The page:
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Military working dog training to attack by biting.
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Classification and external resources

Military working dog training to attack by biting.

A bite is a wound received from the mouth (and in particular, the teeth) of an animal, including humans. Animals may bite in self-defense, in an attempt to predate food, as well as part of normal interactions. Other bite attacks may be apparently unprovoked. Self-inflicted bites occur in some genetic illnesses such as Lesch-Nyhan syndrome. Biting is an act that occurs when an animal uses its teeth to pierce another object, including food, flesh and inanimate matter. A person bitten by an animal potentially carrying parvovirus or rabies virus should consult a medical doctor immediately. An animal bite victim may also incur serious bacterial infections of the bone called osteomyelitis which can become life threatening if untreated, whether or not the animal has parvovirus or rabies virus.



A mosquito bite

Bites are usually classified by the type of creature causing the wound. Many different creatures are known to bite humans.


Vertebrates other than humans

Involuntary biting injuries due to closed-fist injuries from fists striking teeth (referred to as reverse bite injuries) are a common consequence of fist fights. These have been termed "fight bites". Injuries in which the knuckle joints or tendons of the hand are bitten into tend to be the most serious.

In spite of their name, love bites are not biting injuries (they involve bruising from sucking, and the skin is not broken), although actual biting injuries are sometimes seen as the result of fetishistic activities.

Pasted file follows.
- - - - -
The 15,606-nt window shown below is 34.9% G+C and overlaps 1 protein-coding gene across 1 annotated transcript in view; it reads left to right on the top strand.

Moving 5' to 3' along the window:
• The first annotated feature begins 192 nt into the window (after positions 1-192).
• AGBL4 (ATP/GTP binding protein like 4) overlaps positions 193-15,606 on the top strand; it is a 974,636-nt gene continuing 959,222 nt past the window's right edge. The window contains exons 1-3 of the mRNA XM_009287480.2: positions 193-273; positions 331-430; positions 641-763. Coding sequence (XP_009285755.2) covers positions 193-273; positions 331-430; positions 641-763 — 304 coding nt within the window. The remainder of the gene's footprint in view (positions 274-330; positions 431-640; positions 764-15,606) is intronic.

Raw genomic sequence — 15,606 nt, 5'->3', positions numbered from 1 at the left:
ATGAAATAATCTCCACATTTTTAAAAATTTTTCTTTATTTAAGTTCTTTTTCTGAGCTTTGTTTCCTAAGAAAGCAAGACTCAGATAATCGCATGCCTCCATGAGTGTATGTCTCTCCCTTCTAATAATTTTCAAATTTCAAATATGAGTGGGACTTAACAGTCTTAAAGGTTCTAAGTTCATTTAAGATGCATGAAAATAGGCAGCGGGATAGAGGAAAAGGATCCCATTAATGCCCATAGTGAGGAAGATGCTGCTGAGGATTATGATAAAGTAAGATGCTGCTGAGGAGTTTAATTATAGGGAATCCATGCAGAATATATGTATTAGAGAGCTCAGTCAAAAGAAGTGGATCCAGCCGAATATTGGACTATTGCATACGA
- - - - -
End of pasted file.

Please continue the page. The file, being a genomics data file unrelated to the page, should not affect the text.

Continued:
Signs and symptoms

Bite wounds raise a number of medical concerns for the physician or first aider including:


Bite wounds should be cleaned and debrided as necessary but not closed. Ampicillin/sulbactam is indicated as HACEK endocarditis, specifically Eikenella, is the most worrying complication. A punctate wound over a joint surface should be regarded as an open joint injury until proven otherwise.


Bite wounds are washed, ideally with povidone-iodine soap and water. The injury is then loosely bandaged, but is not sutured due to risk of infection.


Antibiotics prophylaxis is recommended for dog and cat bites of the hand[3] and human bites if they are more than superficial.[4] Evidence for the need for antibiotic prophylaxis for bites in other areas inconclusive.[5]

For empirical therapy, the first choice is amoxicillin with clavulanic acid, and if the person is penicillin allergy doxycycline and metronidazole.[4] The anti-staphylococcal penicillins (e.g., cloxacillin, nafcillin, flucloxacillin) and the macrolides (e.g., erythromycin, clarithromycin) are not used for empirical therapy, because they do not cover Pasteurella species.[4]


Animal bites inflicted by some animals, including carnivorans and bats can transmit rabies. The animal is caught alive or dead with its head preserved, so the head can later be analyzed to detect the disease. Signs of rabies include foaming at the mouth, self-mutilation, growling, jerky behavior, and red eyes.

If the animal cannot be captured, prophylactic rabies treatment is recommended in most places. Certain places, such as Hawaii, Australia and the United Kingdom, are known not to have native rabies. Treatment is generally available in North America and the Northern European states.


Tetanus toxoid is indicated for virtually any bite that punctures the epidermis and tetanus immune globulin is indicated in patients with more than 10 years since prior vaccination. Tetanus boosters (Td) should be given every ten years.

Prior toxoidClean minor woundsAll other wounds
<3 dosesTT: yes, TIG: noTT: yes, TIG: yes
≥3 dosesTT: if last dose ≥ 10yr
TIG: no
TT: if last dose ≥ 5yr, TIG: no

TT = Tetanus Toxoid; TIG: Tetanus Immune globulin

Mosquito bites

Antihistamines are effective treatment for the symptoms from bites.[6] Many diseases such as malaria are transmitted by mosquitoes.

See also


  1. ^ Kenneth M. Phillips (2009-12-27). "Dog Bite Statistics". Retrieved 2010-08-06. 
  2. ^ Questions and Answers about Dog Bites
  3. ^ "BestBets: Antibiotics in cat bites". 
  4. ^ a b c Oehler RL, Velez AP, Mizrachi M, Lamarche J, Gompf S (2009). "Bite-related and septic syndrome caused by cats and dogs". Lancet Infect Dis 9 (7): 439–47. doi:10.1016/S1473-3099(09)70110-0. PMID 19555903. 
  5. ^ Medeiros I, Saconato H (2001). Medeiros, Iara Marques. ed. "Antibiotic prophylaxis for mammalian bites". Cochrane Database Syst Rev (2): CD001738. doi:10.1002/14651858.CD001738. PMID 11406003. 
  6. ^ "BestBets: Oral antihistamines for insect bites". 

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